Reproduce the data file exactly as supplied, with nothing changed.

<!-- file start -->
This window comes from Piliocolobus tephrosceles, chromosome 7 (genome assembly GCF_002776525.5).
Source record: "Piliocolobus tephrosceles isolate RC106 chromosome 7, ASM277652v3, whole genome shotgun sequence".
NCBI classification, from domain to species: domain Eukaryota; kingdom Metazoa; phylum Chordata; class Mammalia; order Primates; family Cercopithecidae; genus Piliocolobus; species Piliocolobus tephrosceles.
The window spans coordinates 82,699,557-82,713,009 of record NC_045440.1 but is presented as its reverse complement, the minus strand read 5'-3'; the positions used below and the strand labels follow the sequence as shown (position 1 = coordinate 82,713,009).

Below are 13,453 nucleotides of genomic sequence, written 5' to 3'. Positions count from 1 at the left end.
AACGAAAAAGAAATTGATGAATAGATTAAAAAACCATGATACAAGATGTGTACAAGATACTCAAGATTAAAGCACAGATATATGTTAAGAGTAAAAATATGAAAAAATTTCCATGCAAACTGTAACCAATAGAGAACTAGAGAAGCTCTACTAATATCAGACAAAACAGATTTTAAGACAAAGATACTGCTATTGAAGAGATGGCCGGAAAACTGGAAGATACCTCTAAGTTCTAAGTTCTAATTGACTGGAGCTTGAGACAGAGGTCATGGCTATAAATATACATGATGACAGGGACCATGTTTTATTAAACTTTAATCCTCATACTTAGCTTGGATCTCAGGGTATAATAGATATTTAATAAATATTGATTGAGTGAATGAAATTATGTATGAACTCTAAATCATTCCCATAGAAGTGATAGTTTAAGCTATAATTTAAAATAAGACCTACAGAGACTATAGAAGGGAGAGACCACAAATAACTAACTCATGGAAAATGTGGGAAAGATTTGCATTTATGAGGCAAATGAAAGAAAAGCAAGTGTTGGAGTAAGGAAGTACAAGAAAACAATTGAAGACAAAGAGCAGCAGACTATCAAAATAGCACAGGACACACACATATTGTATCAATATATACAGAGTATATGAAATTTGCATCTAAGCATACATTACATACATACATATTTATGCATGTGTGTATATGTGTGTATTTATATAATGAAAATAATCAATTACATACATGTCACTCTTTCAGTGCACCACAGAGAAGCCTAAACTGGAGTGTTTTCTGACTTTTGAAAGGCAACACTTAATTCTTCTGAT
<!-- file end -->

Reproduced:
This window comes from Piliocolobus tephrosceles, chromosome 7 (genome assembly GCF_002776525.5).
Source record: "Piliocolobus tephrosceles isolate RC106 chromosome 7, ASM277652v3, whole genome shotgun sequence".
NCBI classification, from domain to species: domain Eukaryota; kingdom Metazoa; phylum Chordata; class Mammalia; order Primates; family Cercopithecidae; genus Piliocolobus; species Piliocolobus tephrosceles.
The window spans coordinates 82,699,557-82,713,009 of record NC_045440.1 but is presented as its reverse complement, the minus strand read 5'-3'; the positions used below and the strand labels follow the sequence as shown (position 1 = coordinate 82,713,009).

Below are 13,453 nucleotides of genomic sequence, written 5' to 3'. Positions count from 1 at the left end.
AACGAAAAAGAAATTGATGAATAGATTAAAAAACCATGATACAAGATGTGTACAAGATACTCAAGATTAAAGCACAGATATATGTTAAGAGTAAAAATATGAAAAAATTTCCATGCAAACTGTAACCAATAGAGAACTAGAGAAGCTCTACTAATATCAGACAAAACAGATTTTAAGACAAAGATACTGCTATTGAAGAGATGGCCGGAAAACTGGAAGATACCTCTAAGTTCTAAGTTCTAATTGACTGGAGCTTGAGACAGAGGTCATGGCTATAAATATACATGATGACAGGGACCATGTTTTATTAAACTTTAATCCTCATACTTAGCTTGGATCTCAGGGTATAATAGATATTTAATAAATATTGATTGAGTGAATGAAATTATGTATGAACTCTAAATCATTCCCATAGAAGTGATAGTTTAAGCTATAATTTAAAATAAGACCTACAGAGACTATAGAAGGGAGAGACCACAAATAACTAACTCATGGAAAATGTGGGAAAGATTTGCATTTATGAGGCAAATGAAAGAAAAGCAAGTGTTGGAGTAAGGAAGTACAAGAAAACAATTGAAGACAAAGAGCAGCAGACTATCAAAATAGCACAGGACACACACATATTGTATCAATATATACAGAGTATATGAAATTTGCATCTAAGCATACATTACATACATACATATTTATGCATGTGTGTATATGTGTGTATTTATATAATGAAAATAATCAATTACATACATGTCACTCTTTCAGTGCACCACAGAGAAGCCTAAACTGGAGTGTTTTCTGACTTTTGAAAGGCAACACTTAATTCTTCTGAT